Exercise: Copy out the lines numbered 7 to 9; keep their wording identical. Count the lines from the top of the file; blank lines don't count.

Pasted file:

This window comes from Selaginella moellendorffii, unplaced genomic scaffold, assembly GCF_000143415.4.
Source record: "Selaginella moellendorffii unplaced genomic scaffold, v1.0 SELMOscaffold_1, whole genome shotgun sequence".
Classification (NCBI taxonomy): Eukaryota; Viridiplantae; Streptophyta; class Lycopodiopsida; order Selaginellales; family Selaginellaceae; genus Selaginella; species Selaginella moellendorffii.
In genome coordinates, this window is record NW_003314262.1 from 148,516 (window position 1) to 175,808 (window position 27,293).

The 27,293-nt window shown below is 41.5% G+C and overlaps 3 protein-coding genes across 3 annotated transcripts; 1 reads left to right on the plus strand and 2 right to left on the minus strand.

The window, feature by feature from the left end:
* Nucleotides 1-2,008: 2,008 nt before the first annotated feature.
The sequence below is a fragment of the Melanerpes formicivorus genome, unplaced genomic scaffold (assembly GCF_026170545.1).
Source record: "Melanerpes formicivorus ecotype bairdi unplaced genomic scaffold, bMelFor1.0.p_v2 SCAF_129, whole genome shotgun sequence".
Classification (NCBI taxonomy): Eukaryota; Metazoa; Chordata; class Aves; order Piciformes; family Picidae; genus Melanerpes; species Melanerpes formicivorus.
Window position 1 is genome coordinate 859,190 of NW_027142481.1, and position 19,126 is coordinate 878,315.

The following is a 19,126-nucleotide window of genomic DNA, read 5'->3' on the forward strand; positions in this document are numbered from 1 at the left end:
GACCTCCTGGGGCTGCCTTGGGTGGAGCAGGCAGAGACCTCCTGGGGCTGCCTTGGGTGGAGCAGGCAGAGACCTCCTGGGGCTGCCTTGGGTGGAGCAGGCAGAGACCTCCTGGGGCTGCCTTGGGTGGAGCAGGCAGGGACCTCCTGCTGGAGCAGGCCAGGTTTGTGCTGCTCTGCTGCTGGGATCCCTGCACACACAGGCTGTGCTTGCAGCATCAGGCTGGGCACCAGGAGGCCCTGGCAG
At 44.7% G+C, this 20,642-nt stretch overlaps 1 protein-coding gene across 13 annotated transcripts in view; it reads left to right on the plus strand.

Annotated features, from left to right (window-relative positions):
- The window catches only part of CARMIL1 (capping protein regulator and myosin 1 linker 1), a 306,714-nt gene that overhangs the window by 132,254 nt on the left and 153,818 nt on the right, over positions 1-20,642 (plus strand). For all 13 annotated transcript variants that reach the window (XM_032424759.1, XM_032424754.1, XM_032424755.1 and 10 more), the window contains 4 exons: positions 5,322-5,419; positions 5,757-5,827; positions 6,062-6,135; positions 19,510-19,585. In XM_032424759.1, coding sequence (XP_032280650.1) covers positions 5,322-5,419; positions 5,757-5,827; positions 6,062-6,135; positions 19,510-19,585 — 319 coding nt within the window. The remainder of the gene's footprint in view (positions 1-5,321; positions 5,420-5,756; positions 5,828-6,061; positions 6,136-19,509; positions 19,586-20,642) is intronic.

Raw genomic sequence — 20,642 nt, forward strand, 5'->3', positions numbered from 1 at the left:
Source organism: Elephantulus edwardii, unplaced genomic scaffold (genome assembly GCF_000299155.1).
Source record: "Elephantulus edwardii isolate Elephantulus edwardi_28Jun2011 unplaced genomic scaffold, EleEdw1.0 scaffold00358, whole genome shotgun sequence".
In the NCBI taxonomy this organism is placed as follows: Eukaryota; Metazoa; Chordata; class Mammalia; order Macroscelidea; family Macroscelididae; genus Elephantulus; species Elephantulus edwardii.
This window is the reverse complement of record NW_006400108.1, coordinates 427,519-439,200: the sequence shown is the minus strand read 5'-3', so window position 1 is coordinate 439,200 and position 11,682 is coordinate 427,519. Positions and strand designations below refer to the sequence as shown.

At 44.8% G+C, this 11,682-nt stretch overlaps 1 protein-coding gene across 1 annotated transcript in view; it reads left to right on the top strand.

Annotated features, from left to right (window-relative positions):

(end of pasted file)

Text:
* Nucleotides 1-2,008: 2,008 nt before the first annotated feature.
The sequence below is a fragment of the Melanerpes formicivorus genome, unplaced genomic scaffold (assembly GCF_026170545.1).
Source record: "Melanerpes formicivorus ecotype bairdi unplaced genomic scaffold, bMelFor1.0.p_v2 SCAF_129, whole genome shotgun sequence".